5. Stargirl- Jerry Spinelli
My favourite book when I was sixteen: a new girl moves to town and shes not like anyone else in the world. It's almost like she exists on a different plane: she's so weird, but she doesn't even seem to notice. She tries to make the world better and then she's gone. If this book was written in the sixties I'd say she was an alien, but she's not: she's a strange unworldly girl and the boy narrator gets sucked into her world.

4. The Lover's Dictionary- David Levithan
I used to be obsessed with the concept of shuffle novels: I sort of wrote one, although the last few chapters are all in their proper place. The Lover's Dictionary reads like a novel which has been written, chopped up, and put back into an arbitrary order based around the alphabet. It's about a relationship, from start to finish. What's clever about this book is that it reads almost universally: it could be about any relationship. It could almost be a relationship dictionary.

3. Rose of No Man's Land- Michelle Tea

Rose of No Man's Land is about a girl who is doomed in an almost Shakespearean way. Not many novels write about poor white people: most novelists are middle class. Rose lives under depressing circumstances: her mother doesn't leave the house, her mother's boyfriend steals stuff. They are super poor. Her sister, the 'normal' one, gets her a job at the mall. Within a few hours it becomes hopelessly apparent that Rose cannot fit in. She goes on this whirlwind adventure, where things get worse and worse as the night progresses. And then she goes back home.

2. Love Lessons- Jacqueline Wilson
It continues to surprise me that Americans don't read Jacqueline Wilson. In Love Lessons, her least popular book with parents since 'Waiting for the Sky to Fall' (1983), the main character (a fourteen year old girl attending school for the first time) falls in love with her art teacher, who happens to be married with children, and they have a relationship, of sorts. She's lonely and self-centered and not very happy, and sort of reads like she was born in the 1950's. But I like her anyway, and it's perhaps Wilson's bravest book.
1. The Perks of Being a Wallflower- Stephen Chbosky
If you read this book, it will change you. You will come out at the end of it as a different person than the one you went in as. So full of love it almost hurts.

Thursday, 25 April 2013

Awesomest Library Ever: Amsterdam Schipol Airport Library

This literally stopped me in my tracks on my way back to Tanzania. A library. At an airport. It was a beautiful use of space and one of the most perfect things I've ever seen.
 They had books in all different languages that you could read whilst waiting for a flight, and well as a series of different seats and places to watch videos about Amsterdam on Ipads.

There was also the most beautifully designed children's playroom, which sang birdsong.
The whole place was wonderfully empty. Perhaps the best part of the whole experience was coming across this professional pianist, playing a grand piano in a small corner of the library to an audience of two.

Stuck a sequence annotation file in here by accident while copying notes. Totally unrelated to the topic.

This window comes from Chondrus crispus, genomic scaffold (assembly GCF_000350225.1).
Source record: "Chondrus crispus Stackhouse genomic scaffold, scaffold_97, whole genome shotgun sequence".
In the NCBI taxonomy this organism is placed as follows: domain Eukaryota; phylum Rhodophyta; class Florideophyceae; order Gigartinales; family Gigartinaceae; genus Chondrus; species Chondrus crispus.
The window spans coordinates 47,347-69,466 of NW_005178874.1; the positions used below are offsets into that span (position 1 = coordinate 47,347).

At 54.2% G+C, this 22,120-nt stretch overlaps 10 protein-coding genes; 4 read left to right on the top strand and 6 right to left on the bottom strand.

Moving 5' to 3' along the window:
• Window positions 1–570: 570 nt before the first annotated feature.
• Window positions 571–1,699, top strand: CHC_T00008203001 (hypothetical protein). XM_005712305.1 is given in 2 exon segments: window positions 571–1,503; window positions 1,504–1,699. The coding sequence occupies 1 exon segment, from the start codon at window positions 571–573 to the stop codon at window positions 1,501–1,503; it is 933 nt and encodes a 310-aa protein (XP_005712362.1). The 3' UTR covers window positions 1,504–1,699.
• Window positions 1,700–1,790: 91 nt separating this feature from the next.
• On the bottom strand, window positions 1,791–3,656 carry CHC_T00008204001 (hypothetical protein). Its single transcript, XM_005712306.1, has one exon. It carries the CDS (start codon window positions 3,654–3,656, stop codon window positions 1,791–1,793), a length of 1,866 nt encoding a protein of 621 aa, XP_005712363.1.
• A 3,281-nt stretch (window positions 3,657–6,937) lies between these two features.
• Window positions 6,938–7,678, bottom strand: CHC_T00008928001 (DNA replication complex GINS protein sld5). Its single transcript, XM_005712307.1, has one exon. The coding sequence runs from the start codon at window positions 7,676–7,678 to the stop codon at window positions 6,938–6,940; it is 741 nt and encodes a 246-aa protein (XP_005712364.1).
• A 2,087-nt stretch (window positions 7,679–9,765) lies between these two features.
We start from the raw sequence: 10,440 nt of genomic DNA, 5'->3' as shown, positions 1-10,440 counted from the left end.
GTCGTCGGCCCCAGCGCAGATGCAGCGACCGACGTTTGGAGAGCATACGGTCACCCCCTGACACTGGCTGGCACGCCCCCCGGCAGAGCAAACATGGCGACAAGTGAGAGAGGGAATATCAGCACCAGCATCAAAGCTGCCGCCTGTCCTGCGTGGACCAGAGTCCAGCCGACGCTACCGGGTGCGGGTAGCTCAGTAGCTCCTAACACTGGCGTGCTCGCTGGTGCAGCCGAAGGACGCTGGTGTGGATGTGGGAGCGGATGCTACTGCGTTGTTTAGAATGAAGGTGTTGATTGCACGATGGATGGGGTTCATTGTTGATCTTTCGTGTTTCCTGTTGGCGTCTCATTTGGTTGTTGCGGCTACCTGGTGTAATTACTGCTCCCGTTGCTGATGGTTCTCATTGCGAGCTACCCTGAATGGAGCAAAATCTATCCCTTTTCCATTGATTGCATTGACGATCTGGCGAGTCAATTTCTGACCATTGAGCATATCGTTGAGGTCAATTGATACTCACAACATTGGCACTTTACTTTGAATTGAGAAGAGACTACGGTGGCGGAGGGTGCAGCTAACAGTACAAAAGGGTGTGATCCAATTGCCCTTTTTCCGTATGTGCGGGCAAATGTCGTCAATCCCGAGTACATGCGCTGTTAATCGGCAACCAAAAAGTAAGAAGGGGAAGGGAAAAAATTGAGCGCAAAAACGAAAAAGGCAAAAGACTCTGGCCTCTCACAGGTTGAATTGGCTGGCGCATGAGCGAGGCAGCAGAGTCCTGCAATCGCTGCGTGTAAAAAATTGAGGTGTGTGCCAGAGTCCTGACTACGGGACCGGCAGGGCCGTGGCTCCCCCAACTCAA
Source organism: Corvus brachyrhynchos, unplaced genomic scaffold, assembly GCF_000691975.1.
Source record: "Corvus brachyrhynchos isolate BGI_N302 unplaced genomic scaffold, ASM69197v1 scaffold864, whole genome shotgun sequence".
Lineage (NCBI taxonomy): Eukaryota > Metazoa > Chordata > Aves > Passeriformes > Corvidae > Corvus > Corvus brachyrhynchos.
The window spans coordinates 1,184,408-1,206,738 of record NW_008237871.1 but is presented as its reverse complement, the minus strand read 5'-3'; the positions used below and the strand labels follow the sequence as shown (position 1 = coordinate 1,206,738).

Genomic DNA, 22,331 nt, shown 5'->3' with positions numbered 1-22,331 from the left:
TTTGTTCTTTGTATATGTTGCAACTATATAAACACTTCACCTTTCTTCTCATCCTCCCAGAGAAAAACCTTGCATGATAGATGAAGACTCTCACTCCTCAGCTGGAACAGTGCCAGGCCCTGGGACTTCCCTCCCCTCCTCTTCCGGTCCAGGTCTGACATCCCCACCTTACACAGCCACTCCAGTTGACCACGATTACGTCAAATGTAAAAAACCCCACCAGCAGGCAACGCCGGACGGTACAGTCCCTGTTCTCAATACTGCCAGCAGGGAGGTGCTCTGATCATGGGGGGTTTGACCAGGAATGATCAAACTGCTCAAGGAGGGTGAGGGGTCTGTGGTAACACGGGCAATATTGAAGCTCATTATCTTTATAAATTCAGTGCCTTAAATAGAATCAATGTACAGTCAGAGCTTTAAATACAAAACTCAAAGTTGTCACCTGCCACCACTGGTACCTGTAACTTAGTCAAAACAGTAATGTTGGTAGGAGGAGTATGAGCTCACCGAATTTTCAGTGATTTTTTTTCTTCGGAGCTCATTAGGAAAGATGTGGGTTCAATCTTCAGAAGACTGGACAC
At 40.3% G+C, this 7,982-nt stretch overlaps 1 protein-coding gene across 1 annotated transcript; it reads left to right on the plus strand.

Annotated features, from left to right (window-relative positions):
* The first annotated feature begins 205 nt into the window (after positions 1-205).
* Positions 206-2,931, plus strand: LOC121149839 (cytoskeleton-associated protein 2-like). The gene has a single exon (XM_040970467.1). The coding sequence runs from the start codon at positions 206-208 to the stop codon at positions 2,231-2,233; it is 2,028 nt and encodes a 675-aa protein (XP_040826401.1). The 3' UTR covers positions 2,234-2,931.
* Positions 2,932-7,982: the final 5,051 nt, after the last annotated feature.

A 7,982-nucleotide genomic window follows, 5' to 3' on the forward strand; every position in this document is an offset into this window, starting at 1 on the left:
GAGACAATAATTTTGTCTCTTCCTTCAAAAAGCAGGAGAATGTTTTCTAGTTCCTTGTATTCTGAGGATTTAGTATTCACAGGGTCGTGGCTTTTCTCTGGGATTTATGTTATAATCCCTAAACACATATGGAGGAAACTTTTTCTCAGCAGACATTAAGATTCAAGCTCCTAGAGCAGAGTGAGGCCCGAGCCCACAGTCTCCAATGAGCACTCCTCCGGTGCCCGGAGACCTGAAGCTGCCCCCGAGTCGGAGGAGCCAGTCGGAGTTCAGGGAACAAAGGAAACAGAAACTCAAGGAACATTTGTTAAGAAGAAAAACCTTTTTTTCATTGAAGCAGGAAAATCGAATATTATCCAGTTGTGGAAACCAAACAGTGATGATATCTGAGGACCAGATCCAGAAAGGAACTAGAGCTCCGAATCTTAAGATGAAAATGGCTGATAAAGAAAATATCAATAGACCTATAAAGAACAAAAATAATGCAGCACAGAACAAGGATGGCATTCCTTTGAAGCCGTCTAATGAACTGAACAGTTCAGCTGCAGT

The experience made me question why we don't have more spaces like this in the world, and why more people don't use them.

Wednesday, 24 April 2013

Tea and Wedding Dress

I went to Guildford with Debbie and Louise and my Mum and Dad. We drink tea in a super cute tearoom and I bought a wedding dress. It's nothing like what I had in mind of like those other pictures I posted that I thought I was going to buy. I really wish I could post a picture of it, but I will just have to wait until the wedding to show you!

Tuesday, 23 April 2013


 I went to Chinatown with my lovely friend Crystal. We ate Chinese food and gossiped. Then we went shopping for Chinese goods. It was all very delicious and made me think that maybe I should be moving to China instead! London, I love you and I'm feeling sad to leave.

Monday, 22 April 2013

It Never Rains: A Play

 My friend Shaun put on a great play. It wasn't his first, but it was the first time I was in the UK to actually go and watch one of them. The play was about a couple who had split up. There were only two actors. It was awkward and funny in a good way. Have you ever written a play? I wrote a radio play one time. It was hard!

Sunday, 21 April 2013

Retro Bowling

 Leanne and I went to this awesome retro Bowling alley called All Star Lanes. They had retro music and lots of cocktails. It made me want to move back to London. London has way more fun stuff happening than Tanzania! Tanzania is beautiful and I love the empty open space. I know I'll miss it when I move away. But I miss living in London right now.
After the bowling we went for a long walk. Apparently this big thing called 'The Shard' has been built since I was last here. Huh. It looks sort of funny.
 London, one day I will move back to you! I don't know when, but someday!

Saturday, 20 April 2013

Thatcher's Funeral

I happened to be passing by, and this is what I saw. The police had prepared for a much bigger crowd.

Friday, 19 April 2013

Awesome Graffiti

When I come to England I get to see many of my favourite people, which makes me feel warm and happy inside. One of these faves is Leanne: a real life Londoner! She took me to brick lane to hang with the cool kids and there was so much wonderful graffiti!